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Maier, Pauline : Massachusetts Institute of Technology
Pauline Maier is William R. Kenan Jr. Professor of American History at the Massachusetts Institute of Technology . Her specialty is the period of the American Revolution, on which she has published extensively, including the Norton paperback From Resistance to Revolution. Her most recent book is American Scripture: Making the Declaration of Independence, a finalist for the National Book Critics Circle Award.
Smith, Merritt Roe : Massachusetts Institute of Technology
Merritt Roe Smith is Leverett and William Cutten Professor of the History of Technology at the Massachusetts Institute of Technology. His research focuses on the history of technological innovation and social change, and his publications include Harpers Ferry Armory and the New Technology and Military Enterprise and Technological Change. Professor Smith is a fellow of the American Academy of Arts and Sciences.
Keyssar, Alexander : Harvard University
Alexander Keyssar is Matthew W. Stirling Jr. Professor of History and Social Policy at Harvard University. He is a specialist in late nineteenth and twentieth century social and political history. His first book, Out of Work: The First Century of Unemployment in Massachusetts, won the Frederick Jackson Turner Award of the Organization of American Historians. His most recent book is The Right to Vote: The Contested History of Democracy in the United States, a finalist for the Pulitzer Prize and winner of the Albert J. Beveridge Award of the American Historical Association.
Kevles, Daniel J. : Yale University
Daniel J. Kevles, the Stanley Woodward Professor of History at Yale University, taught American history for many years at the California Institute of Technology. He has written extensively on the history of science and its relationship to American politics and society in the twentieth century. His works include The Physicists: The History of a Scientific Community in Modern America and In the Name of Eugenics: Genetics and the Uses of Human Heredity. He is a member of the American Philosophical Society and the Society of American Historians, and is currently a Distinguished Lecturer of the Organization of American Historians.
"This promises to be a very exciting new textbook that takes students on an innovative journey through the development of American history and culture."
--Kenneth Winkle, University of Nebraska
"[Chapter 25] does an excellent job of setting up the war in all its facets."
--Wendy Wall, Colgate University
"I found Chapters 5 through 7 beautifully wrought: clear, authoritative, up-to-date, and full of wonderful phrases and insights."
--James Axtell, College of William and Mary
"Maier's chapters (5 and 6) [offer] the best accounts of creating the Republic that I have seen in a textbook. She makes the very important point, often overlooked or understated, that the War of Independence was not itself revolutionary, but that the state-making that followed was. . . . Moreover, she captures the tentativeness that characterized the early framers' efforts and presents the process as one of trial and error."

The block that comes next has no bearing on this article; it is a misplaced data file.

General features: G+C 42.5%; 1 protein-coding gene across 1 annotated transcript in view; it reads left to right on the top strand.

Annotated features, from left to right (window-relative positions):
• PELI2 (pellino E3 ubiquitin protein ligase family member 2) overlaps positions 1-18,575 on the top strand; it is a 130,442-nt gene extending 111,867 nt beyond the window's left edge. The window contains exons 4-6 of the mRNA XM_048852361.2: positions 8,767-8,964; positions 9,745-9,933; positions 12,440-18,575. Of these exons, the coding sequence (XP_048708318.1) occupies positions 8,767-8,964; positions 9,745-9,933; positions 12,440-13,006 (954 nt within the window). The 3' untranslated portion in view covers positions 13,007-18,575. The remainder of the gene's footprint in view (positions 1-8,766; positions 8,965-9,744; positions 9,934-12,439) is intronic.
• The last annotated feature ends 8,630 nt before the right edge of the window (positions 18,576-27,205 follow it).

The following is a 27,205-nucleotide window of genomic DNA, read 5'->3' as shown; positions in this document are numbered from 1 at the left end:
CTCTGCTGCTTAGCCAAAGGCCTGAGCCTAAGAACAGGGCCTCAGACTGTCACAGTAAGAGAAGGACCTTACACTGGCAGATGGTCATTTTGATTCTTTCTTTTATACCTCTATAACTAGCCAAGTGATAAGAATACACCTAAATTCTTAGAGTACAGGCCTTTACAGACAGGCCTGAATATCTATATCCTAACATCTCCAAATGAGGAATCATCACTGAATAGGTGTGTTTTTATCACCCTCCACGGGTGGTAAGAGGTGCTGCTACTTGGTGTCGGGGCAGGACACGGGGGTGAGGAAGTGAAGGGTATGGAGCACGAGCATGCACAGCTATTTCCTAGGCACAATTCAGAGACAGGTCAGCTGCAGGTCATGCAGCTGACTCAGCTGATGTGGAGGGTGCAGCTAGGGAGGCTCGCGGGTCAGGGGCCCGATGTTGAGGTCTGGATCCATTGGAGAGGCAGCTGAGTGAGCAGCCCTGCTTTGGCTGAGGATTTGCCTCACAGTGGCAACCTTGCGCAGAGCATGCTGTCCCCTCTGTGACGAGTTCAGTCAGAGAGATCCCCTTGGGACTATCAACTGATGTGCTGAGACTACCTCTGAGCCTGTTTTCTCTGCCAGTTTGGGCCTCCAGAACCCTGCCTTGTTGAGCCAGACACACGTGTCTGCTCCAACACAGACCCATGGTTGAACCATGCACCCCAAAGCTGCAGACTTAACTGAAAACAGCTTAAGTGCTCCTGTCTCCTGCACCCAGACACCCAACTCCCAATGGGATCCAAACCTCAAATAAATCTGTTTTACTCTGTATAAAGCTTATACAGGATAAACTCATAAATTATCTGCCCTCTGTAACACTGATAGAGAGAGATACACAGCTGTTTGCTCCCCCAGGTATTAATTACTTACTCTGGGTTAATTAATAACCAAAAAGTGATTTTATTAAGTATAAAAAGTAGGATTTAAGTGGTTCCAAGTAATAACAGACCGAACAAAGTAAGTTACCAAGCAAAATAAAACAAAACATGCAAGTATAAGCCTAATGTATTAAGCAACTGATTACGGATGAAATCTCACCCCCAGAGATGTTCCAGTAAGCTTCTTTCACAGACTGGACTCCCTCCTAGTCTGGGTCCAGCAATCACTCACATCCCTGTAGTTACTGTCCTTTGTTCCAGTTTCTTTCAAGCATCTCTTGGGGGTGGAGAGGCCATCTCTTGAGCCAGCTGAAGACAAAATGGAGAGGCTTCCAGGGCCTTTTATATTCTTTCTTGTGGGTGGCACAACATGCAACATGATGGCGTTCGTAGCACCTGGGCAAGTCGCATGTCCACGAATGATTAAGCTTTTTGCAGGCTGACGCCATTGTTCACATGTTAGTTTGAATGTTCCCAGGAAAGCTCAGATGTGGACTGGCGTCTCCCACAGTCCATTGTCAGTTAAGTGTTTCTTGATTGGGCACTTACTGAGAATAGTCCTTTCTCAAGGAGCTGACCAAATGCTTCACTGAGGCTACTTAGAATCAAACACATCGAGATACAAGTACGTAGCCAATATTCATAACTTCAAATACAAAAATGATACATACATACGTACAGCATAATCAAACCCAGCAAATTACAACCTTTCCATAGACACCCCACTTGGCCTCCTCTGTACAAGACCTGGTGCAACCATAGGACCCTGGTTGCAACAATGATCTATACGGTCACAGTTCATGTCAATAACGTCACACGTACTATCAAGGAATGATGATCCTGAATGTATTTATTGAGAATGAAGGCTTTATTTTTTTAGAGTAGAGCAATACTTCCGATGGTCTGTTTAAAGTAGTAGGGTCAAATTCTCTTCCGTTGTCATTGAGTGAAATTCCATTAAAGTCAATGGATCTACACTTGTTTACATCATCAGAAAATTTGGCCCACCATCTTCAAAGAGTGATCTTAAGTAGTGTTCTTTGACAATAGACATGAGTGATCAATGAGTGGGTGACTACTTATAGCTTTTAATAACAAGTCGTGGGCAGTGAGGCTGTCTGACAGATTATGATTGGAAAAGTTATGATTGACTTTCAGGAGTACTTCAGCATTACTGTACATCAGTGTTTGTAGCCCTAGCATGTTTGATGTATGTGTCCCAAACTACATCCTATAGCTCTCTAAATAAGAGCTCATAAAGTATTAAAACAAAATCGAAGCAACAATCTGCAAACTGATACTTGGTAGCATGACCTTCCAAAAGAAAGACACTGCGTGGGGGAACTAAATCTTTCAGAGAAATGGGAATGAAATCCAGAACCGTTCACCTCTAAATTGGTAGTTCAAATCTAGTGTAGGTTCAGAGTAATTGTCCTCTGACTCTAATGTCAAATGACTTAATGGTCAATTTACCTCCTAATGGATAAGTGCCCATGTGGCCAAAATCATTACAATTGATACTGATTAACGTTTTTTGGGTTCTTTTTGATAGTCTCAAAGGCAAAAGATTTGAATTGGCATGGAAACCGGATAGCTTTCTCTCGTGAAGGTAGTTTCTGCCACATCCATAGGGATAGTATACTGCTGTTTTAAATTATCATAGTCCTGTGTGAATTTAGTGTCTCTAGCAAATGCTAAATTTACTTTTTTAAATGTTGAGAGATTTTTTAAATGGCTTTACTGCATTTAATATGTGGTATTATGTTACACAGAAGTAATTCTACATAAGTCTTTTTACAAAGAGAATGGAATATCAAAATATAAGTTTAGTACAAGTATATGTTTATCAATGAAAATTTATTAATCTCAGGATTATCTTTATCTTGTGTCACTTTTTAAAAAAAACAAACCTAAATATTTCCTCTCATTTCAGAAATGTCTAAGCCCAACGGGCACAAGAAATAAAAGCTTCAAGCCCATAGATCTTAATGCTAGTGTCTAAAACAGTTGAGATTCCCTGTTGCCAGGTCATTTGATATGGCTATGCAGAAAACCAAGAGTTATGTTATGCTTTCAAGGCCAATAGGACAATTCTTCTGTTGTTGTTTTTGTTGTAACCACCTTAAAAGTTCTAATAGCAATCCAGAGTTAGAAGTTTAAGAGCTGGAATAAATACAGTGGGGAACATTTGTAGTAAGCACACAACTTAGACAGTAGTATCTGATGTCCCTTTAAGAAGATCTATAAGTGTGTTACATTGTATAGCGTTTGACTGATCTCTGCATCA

--Frank Lambert, Purdue University
"I very much enjoyed reading [Chaper 1]. . . . I thought the detail was fascinating and the chapter overall most impressive in its comprehensiveness and in its deftness in presenting connections between many disparate events."
--Helena M. Wall, Pomona College
"The authors' even-handed approach, fine literary style, compelling narrative, and clear organization, should make it a favorite with American history instructors everywhere."
--Robert M. S. McDonald, United States Military Academy
"In Chapter 10, the intersection of John C. Calhoun's reforms in the military, the development of the Springfield Armory, and the growth of the 'American System' of manufacturing is beautifully laid out."
--Charles B. Dew, Williams College
"A clear and crisply written, rigorously argued, and well-supported overview of some of the crucial moments in turn-of-the-century America. [Chapters 16 through 20] are filled with probing, interesting, and fascinating insights."
--Bryant Simon, University of Georgia
"The discussion of the decision to drop the bomb is very well done: good scholarship as well as synthesis."
--Of chapter 27, A.W. Giebelhaus, Georgia Institute of Technology
W.W. Norton and Company Web Site, October, 2002
1 "Men Prone to Wonder": America Before 1600
2 The European Settlement of North America: The Atlantic Coast to 1660
3 Empires: 1660-1702
4 Benjamin Franklin's World: Colonial North America, 1702-1763
5 Toward Independence, 1764-1783
6 Inventing the American Republic: The States
7 Inventing the American Republic: The Nation
8 Establishing the New Nation
9 The Fabric of Change, 1800-1815
10 A New Epoch: 1815-1828
11 Political Innovation in a Mechanical Age: 1828-1840
12 Worker Worlds in Antebellum America
13 The Benevolent Empire: Religion and Reform, 1825-1846
14 National Expansion, Sectional Division: 1839-1850
15 A House Dividing: 1851-1860
16 Civil War: 1861-1865
17 Reconstruction, 1865-1877
18 The Rise of Big Business and the Triumph of Industry: 1870-1900
19 An Industrial Society: 1870-1910
20 Politics, Industrialism, and the State: 1876-1900
21 A New Place in the World: 1865-1914
22 The Progressive Era
23 War, Prosperity, and the Metropolis: 1914-1929
24 The New Deal
25 Whirlpool of War
26 Fighting for Freedom
27 From Hot War to Cold War
28 Korea, Eisenhower, and Affluence
29 Renewal of Reform
30 Years of Rage
31 Conservative Revival
32 The Reagan Revolution
33 Inventing a New Order
Epilogue: A State of Shock
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